“To remind us that legislators may appeal to their own moral convictions and to claims about social utility to reshape the law as they think it should be in the future. But that judges should do none of these things in a democratic society. That judges should instead strive (if humanly and so imperfectly) to apply the law as it is, focusing backward, not forward, and looking to text, structure, and history to decide what a reasonable reader at the time of the events in question would have understood the law to be— not to decide cases based on their own moral convictions or the policy consequences they believe might serve society best,” Gorsuch said. (emphasis mine) 

That is absolutely correct. That is the proper role of a judge. Doing that does not mean we will see a judge in a way that is our preferred outcome. Gorsuch reminds of us of that quoting Scalia, “If you’re going to be a good and faithful judge, you have to resign yourself to the fact that you’re not always going to like the conclusions you reach. If you like them all the time, you’re probably doing something wrong.” 

One could say Gorsuch did that and came to a conclusion to which we disagree when you look for judges who will implement judicial philosophies like textualism and originalism instead of an ideology that will happen. 

But, this is not how a textualist approaches interpreting statutes. Gorsuch violated what he said at the beginning of his opinion and what he stated in 2016. He appears to adopt Associate Justice Elena Kagan’s point of view. I almost wonder if she ghostwrote the opinion. 

Robert George, McCormack Professor of Law at Princeton University Law School, wrote a prescient piece in National Review last fall pointed out that when Kagan proposed an eerily similar proposal as a “textualist approach” to what we see in Comstock.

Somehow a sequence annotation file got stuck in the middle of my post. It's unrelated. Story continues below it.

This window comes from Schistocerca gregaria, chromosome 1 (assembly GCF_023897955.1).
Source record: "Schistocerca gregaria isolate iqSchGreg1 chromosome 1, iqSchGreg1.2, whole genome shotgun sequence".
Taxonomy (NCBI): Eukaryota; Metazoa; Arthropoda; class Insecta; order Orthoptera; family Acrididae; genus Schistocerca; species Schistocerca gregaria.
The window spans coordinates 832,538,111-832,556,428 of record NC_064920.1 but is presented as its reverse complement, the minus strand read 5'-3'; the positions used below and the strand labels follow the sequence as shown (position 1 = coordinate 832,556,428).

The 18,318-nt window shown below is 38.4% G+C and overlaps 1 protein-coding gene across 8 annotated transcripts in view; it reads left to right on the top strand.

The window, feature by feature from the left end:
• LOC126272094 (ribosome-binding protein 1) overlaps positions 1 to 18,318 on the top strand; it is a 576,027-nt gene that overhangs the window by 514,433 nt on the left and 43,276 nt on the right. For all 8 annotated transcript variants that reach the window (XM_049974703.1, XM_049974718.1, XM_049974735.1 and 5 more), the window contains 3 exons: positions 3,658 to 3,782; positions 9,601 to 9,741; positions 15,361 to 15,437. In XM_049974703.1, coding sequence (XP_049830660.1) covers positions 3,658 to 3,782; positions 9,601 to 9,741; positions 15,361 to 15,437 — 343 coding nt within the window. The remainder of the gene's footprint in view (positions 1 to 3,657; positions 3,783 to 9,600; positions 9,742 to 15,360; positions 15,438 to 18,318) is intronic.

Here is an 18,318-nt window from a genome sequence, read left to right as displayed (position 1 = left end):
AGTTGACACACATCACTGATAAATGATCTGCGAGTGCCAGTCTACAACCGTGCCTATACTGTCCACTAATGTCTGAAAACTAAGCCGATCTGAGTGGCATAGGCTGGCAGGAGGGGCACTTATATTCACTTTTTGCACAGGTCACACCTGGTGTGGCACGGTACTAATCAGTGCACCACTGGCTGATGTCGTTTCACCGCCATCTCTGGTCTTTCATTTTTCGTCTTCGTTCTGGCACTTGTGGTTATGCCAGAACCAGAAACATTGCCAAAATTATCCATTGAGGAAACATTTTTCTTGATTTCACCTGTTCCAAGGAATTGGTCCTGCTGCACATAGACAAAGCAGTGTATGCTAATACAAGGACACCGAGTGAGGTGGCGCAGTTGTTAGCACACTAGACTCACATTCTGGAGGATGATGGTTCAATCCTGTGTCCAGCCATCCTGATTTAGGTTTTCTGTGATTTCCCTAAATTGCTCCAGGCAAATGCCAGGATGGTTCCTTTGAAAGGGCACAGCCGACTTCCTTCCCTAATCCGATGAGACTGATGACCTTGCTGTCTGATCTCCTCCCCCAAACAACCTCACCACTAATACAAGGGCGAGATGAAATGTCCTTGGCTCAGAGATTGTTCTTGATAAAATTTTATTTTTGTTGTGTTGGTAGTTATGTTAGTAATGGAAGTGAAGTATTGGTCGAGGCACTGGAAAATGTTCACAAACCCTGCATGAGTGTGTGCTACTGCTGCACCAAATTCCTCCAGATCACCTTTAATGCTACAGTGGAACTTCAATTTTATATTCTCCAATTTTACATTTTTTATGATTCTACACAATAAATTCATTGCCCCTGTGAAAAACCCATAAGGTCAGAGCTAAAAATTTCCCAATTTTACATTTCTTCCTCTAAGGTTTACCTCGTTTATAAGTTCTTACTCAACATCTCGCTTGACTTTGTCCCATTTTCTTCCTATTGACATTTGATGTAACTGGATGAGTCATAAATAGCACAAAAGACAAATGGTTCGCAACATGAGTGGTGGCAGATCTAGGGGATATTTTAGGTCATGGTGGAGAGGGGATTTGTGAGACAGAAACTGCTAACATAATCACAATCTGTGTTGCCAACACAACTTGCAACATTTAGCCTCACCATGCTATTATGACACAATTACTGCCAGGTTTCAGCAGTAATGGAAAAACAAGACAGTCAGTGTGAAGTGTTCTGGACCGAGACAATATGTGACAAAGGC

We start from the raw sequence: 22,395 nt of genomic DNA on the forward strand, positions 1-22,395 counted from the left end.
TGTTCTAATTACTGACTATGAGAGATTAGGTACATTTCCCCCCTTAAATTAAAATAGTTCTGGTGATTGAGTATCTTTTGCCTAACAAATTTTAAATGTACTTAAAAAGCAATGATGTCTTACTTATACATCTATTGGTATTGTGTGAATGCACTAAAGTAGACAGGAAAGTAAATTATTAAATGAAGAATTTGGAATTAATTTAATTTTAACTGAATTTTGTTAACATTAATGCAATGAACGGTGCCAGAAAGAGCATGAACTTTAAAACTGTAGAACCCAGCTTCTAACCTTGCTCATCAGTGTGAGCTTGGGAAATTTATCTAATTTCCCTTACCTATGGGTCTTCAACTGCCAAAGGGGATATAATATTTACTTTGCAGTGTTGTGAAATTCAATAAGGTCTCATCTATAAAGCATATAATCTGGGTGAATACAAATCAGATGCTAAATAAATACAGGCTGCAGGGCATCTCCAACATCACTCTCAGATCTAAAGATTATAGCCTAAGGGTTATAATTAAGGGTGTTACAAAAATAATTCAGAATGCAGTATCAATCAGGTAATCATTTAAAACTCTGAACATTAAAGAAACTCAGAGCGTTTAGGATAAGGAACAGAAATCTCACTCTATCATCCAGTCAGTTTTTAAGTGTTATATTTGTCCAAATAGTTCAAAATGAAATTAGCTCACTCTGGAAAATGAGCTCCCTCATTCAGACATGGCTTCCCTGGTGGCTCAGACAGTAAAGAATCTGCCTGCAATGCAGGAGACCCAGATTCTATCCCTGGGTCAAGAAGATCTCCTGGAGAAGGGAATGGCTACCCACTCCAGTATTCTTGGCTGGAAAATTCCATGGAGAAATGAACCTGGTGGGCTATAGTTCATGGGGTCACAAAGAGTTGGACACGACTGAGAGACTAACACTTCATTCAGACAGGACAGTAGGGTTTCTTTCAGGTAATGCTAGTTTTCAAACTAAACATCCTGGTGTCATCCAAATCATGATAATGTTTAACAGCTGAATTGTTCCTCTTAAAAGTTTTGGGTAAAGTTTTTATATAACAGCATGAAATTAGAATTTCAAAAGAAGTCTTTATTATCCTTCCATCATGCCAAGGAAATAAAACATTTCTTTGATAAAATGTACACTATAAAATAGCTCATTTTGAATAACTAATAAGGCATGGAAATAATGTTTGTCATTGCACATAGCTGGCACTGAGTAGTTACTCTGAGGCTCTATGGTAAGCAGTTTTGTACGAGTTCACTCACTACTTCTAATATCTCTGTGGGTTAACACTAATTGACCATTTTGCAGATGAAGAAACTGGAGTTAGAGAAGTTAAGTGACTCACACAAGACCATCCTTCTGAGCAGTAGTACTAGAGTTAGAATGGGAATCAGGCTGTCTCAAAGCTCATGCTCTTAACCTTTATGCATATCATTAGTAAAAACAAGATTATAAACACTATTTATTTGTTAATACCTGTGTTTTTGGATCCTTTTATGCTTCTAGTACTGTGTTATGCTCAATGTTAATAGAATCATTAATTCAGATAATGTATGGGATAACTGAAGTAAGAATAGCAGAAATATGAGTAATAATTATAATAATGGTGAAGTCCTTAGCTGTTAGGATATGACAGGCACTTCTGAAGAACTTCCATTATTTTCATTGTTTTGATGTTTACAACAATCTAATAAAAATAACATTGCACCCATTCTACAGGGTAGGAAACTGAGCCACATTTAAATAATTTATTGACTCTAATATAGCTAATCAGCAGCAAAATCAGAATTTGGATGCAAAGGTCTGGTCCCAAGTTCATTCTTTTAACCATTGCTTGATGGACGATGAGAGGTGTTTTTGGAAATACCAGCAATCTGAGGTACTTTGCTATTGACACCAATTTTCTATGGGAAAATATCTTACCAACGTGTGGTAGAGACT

“In the Title VII cases, Kagan proposes to test for sex discrimination by asking what would happen if an employee’s sex were flipped and all else were held constant. Thus, she would say, a company that fires Riley for being a woman who dates women is discriminating based on sex, because it would have kept Riley on if she were a man who dates women,” he writes.

“Clever, right? But the argument is fallacious. If it seems like a knockdown, that’s only because the objectionable moves were made offstage and then smuggled into the argument’s setup, diverting our gaze from the only fair reading of Title VII,” George argues.

“The whole appeal of Kagan’s argument is that it purports to flow directly from the text (“discriminate”), without any contestable moves along the way. Once you see that this is false, the argument loses all appeal, and its proponents have to fall back on dubious premises that cut against the only reasonable reading of the text. As we’ll see, the “textual” part of Kagan’s “textualist” case is doing no work whatsoever,” he added.

George later points out that Kagan used a similar tactic in Masterpiece Cakeshop v. Colorado Civil Rights Commission, and Gorsuch dismantled it. 

What happened? He rejected what George calls “counterfeit textualism” in Masterpiece, but adopts it in Bostock

Yet another case of Gorsuch v. Gorsuch. 

HT: Albert Mohler for the link to Gorsuch’s 2016 speech.